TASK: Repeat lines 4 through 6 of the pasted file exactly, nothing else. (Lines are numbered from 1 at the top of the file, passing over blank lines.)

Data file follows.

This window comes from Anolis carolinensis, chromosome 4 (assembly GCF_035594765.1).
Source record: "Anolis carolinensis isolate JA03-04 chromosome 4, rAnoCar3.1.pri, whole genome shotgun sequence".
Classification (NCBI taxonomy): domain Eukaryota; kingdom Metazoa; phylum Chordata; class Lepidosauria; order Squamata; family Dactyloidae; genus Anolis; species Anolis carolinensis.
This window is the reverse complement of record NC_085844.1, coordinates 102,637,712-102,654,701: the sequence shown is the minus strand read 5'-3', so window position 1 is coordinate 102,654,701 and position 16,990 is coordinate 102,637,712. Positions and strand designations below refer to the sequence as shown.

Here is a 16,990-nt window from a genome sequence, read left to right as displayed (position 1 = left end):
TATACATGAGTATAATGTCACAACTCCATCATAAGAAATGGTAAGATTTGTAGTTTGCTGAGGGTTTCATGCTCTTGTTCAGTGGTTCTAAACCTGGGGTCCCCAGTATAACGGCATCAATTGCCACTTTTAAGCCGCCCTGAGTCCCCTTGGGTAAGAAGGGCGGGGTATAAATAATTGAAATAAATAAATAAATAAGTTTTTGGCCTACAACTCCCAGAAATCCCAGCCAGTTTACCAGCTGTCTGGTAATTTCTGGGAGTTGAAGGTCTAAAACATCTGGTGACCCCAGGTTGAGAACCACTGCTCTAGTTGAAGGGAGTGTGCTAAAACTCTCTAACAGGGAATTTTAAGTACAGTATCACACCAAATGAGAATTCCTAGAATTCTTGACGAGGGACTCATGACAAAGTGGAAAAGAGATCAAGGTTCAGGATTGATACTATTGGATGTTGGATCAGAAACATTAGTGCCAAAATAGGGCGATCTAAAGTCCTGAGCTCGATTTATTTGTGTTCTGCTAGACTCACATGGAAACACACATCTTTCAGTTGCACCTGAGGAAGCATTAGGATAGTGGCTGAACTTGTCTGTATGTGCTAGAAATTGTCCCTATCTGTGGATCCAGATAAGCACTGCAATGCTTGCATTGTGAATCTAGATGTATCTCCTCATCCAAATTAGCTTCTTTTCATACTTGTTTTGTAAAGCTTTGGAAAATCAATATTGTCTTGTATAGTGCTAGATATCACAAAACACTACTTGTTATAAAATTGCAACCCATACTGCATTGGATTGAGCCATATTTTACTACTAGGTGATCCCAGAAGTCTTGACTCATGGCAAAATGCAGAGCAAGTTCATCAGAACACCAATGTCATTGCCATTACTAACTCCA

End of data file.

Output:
This window is the reverse complement of record NC_085844.1, coordinates 102,637,712-102,654,701: the sequence shown is the minus strand read 5'-3', so window position 1 is coordinate 102,654,701 and position 16,990 is coordinate 102,637,712. Positions and strand designations below refer to the sequence as shown.

Here is a 16,990-nt window from a genome sequence, read left to right as displayed (position 1 = left end):
TATACATGAGTATAATGTCACAACTCCATCATAAGAAATGGTAAGATTTGTAGTTTGCTGAGGGTTTCATGCTCTTGTTCAGTGGTTCTAAACCTGGGGTCCCCAGTATAACGGCATCAATTGCCACTTTTAAGCCGCCCTGAGTCCCCTTGGGTAAGAAGGGCGGGGTATAAATAATTGAAATAAATAAATAAATAAGTTTTTGGCCTACAACTCCCAGAAATCCCAGCCAGTTTACCAGCTGTCTGGTAATTTCTGGGAGTTGAAGGTCTAAAACATCTGGTGACCCCAGGTTGAGAACCACTGCTCTAGTTGAAGGGAGTGTGCTAAAACTCTCTAACAGGGAATTTTAAGTACAGTATCACACCAAATGAGAATTCCTAGAATTCTTGACGAGGGACTCATGACAAAGTGGAAAAGAGATCAAGGTTCAGGATTGATACTATTGGATGTTGGATCAGAAACATTAGTGCCAAAATAGGGCGATCTAAAGTCCTGAGCTCGATTTATTTGTGTTCTGCTAGACTCACATGGAAACACACATCTTTCAGTTGCACCTGAGGAAGCATTAGGATAGTGGCTGAACTTGTCTGTATGTGCTAGAAATTGTCCCTATCTGTGGATCCAGATAAGCACTGCAATGCTTGCATTGTGAATCTAGATGTATCTCCTCATCCAAATTAGCTTCTTTTCATACTTGTTTTGTAAAGCTTTGGAAAATCAATATTGTCTTGTATAGTGCTAGATATCACAAAACACTACTTGTTATAAAATTGCAACCCATACTGCATTGGATTGAGCCATATTTTACTACTAGGTGATCCCAGAAGTCTTGACTCATGGCAAAATGCAGAGCAAGTTCATCAGAACACCAATGTCATTGCCATTACTAACTCCA